January 8, 2007, the day Steve Jobs introduced the iPhone to the world, was the day Apple lost its innocence. Since then, Apple has regrown to become one of the biggest, if not the biggest, names in the consumer tech industry. But are they still thinking different?
The worst thing that can happen to Apple now is for them to lose their core fan-base. From his excellent article Microsoft’s Long, Slow Decline, John Gruber makes an excellent point on a certain phenomenon of industries with an active fan-base:
Microsoft has lost all but a sliver of this entire market. People who love computers overwhelmingly prefer to use a Mac today. Microsoft’s core problem is that they have lost the hearts of computer enthusiasts. Regular people don’t think about their choice of computer platform in detail and with passion like nerds do because, duh, they are not nerds. But nerds are leading indicators.
This is true in many markets with broad appeal, not just computers. Microsoft is looking ever more so like the digital equivalent of General Motors. Car enthusiasts lost interest in GM’s cars long before regular people did; the same is happening with Windows.
But I fear that just as Apple is about to reclaim its dominance in the computer market, they are going to lose exactly what Microsoft lost several years ago. Apple’s most critical fan-base is its developers that have risked a lot to build the iTunes app store to what it has become, and secure the iPhone as a long-term leader in the smartphone market. The reason why I don’t see Android, Palm, and Windows Mobile taking serious share from Apple anytime soon is the iPod functionality and the abundance of applications in the app store. But if Apple keeps screwing around with its core base, this dominance won’t last forever.
The solution? Overhaul the app store and its approval process by separating the iTunes music store from the iTunes app store.
Why did Apple start out with the app store as a part of the iTunes store? It was the easiest way to get it the iTunes app store online – they just had to build on the iTunes music store infrastructure. iTMS also provided guaranteed great amount of traffic to kickstart the app store and ensure its success. But now we are seeing the downsides of the app store being a part of the iTunes store. The app store has had an incredible start, but it’s long due for an overhaul.
In iPhone OS, Apple does not bundle the app store with the music store. They are separate icons: “App Store” and “iTunes”. The way it should be. The desktop version of iTunes is so bloated, it’s ridiculous. How come an application that is supposed to be a music player is now the hub of all our digital content? Why is iTunes in charge of my photos, my calendars, my contacts, and my applications?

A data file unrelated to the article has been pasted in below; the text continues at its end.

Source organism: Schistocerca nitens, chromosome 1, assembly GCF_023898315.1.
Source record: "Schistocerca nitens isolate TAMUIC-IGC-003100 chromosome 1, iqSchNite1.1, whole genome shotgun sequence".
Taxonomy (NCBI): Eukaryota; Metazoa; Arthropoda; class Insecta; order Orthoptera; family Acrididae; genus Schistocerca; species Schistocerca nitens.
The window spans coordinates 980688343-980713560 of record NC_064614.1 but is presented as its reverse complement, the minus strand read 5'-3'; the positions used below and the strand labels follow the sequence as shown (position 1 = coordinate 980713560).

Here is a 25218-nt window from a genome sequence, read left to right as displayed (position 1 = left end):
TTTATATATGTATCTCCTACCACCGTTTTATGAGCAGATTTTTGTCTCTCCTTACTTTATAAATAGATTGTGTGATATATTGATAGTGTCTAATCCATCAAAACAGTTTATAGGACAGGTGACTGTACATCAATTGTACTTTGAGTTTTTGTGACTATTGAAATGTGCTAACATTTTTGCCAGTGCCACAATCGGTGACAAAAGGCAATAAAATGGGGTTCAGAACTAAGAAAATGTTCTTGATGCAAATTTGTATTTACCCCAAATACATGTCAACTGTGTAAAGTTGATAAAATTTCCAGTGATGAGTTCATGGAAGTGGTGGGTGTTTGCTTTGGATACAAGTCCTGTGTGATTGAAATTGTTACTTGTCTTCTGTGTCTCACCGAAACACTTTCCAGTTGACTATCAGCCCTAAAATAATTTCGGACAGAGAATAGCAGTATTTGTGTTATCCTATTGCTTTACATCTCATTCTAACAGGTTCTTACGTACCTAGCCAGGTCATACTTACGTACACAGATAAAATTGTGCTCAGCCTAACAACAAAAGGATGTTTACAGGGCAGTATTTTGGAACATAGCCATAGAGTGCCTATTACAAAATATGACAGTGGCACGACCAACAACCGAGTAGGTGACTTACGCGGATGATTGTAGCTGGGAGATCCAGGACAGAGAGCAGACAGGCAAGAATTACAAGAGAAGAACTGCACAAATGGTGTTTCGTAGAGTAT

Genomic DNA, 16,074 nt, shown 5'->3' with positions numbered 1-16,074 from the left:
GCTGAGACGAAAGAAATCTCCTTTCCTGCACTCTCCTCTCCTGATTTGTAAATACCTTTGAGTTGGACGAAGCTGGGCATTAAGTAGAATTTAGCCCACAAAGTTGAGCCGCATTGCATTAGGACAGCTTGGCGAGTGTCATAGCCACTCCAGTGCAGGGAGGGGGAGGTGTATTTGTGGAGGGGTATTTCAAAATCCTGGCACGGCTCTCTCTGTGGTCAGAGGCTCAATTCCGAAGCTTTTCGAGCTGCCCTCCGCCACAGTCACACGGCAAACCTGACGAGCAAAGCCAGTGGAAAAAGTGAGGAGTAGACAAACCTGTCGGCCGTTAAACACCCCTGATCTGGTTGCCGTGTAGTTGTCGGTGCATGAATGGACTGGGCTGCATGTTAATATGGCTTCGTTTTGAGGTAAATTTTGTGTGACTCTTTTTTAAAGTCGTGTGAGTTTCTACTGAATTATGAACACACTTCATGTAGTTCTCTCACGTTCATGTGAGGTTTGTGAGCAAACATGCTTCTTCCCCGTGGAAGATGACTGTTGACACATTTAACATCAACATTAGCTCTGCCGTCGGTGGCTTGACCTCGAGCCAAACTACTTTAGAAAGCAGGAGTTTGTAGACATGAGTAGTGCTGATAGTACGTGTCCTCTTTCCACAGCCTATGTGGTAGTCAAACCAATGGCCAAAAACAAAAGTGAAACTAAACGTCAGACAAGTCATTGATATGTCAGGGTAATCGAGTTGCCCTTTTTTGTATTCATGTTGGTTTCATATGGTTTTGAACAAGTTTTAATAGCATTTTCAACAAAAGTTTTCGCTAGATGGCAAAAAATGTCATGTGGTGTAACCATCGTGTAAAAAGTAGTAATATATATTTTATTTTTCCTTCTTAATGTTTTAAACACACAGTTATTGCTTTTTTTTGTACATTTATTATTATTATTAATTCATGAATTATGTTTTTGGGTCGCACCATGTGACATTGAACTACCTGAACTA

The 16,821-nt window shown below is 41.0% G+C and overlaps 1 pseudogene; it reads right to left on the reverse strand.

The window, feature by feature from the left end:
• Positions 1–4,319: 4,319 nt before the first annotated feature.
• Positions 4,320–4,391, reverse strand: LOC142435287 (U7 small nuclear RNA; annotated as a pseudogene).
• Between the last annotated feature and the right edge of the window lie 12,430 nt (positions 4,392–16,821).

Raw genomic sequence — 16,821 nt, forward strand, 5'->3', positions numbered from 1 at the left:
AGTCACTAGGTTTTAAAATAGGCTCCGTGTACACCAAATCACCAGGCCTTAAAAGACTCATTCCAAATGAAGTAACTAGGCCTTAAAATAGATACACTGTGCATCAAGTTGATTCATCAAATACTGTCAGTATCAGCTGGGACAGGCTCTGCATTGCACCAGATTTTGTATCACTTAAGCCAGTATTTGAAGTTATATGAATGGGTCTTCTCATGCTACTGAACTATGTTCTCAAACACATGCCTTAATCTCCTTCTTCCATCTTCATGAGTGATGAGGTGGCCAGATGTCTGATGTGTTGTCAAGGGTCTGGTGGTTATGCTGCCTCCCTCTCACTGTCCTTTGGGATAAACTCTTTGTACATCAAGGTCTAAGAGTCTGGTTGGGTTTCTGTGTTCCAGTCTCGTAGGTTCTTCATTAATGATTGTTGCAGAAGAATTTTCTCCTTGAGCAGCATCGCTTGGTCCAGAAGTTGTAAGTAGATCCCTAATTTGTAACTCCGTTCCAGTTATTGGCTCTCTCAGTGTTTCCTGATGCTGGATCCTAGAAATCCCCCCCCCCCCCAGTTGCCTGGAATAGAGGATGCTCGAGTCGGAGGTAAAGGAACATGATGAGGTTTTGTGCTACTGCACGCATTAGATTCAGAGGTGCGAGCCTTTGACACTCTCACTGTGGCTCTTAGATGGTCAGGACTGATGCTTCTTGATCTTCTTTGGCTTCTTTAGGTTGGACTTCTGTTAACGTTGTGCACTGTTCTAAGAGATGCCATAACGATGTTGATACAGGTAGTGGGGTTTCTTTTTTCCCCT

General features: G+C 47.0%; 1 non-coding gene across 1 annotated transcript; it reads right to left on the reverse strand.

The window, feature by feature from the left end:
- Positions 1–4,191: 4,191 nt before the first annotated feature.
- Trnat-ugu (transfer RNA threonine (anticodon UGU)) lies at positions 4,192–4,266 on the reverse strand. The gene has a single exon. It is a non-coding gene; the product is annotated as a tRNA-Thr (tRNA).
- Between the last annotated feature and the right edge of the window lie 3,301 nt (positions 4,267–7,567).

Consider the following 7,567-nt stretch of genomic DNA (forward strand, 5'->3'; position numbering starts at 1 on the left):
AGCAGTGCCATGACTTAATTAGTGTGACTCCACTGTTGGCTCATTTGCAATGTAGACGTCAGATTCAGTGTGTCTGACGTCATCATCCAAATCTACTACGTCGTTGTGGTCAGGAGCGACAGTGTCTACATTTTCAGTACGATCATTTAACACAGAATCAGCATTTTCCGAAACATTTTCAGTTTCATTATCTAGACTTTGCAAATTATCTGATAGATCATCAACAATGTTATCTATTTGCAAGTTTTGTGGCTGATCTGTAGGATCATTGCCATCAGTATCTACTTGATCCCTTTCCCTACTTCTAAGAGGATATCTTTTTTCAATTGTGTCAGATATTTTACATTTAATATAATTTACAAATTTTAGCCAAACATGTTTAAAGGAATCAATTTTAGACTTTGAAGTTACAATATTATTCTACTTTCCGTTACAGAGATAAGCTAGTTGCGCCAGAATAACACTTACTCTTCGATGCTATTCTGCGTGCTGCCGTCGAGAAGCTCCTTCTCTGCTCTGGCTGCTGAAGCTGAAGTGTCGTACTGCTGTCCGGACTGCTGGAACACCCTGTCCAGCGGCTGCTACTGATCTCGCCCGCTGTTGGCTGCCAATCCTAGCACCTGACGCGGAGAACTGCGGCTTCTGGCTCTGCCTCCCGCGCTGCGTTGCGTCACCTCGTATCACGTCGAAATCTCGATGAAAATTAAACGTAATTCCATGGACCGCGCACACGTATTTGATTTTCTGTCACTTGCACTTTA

I remember there were rumors a few years ago that Apple was going to rename iTunes to something like “iMedia”. I don’t see this happening. Instead, I envision iTunes becomes the lean music and podcast player that it used to be, and a new application that will be in charge of everything else. iTunes will no longer sync with iPods and iPhones. The new application (I have no idea what it would be called), would be in charge of all syncing of data, and will be the host of the new App Store.
When Apple separates the app store from the iTunes music store, they need to reimplement the approval process. Clean up iTunes Connect. Provide a more scalable approval process that doesn’t piss developers off because they have a faulty app on the market an they can’t get an update out for a week or two, in the meantime suffering from negative reviews that will destroy the application and the developer’s reputation for a long time.
And while Apple’s at it, they can do some other things to help ensure continued success by reorganizing the store to ensure more fair visibility for applications. Probably the biggest issue with the app store now is that the majority of apps are $.99. This means less revenue for developers and Apple. This has all happened because of the way Apple sorts the applications. The solution? Introduce new sections, the a “Top Rated” section. Also, make the “Top Paid” application list not sort by the number of applications sold, but the revenue generated by the number of applications sold. Then applications that are a little bit more that don’t sell quite as many will get a higher position in the Top Apps list. When this happens, developers will no longer be pressured to sell their apps for the dirt-cheap price of $.99. For this reason alone, I believe that Apple is already working on an iTunes store overhaul.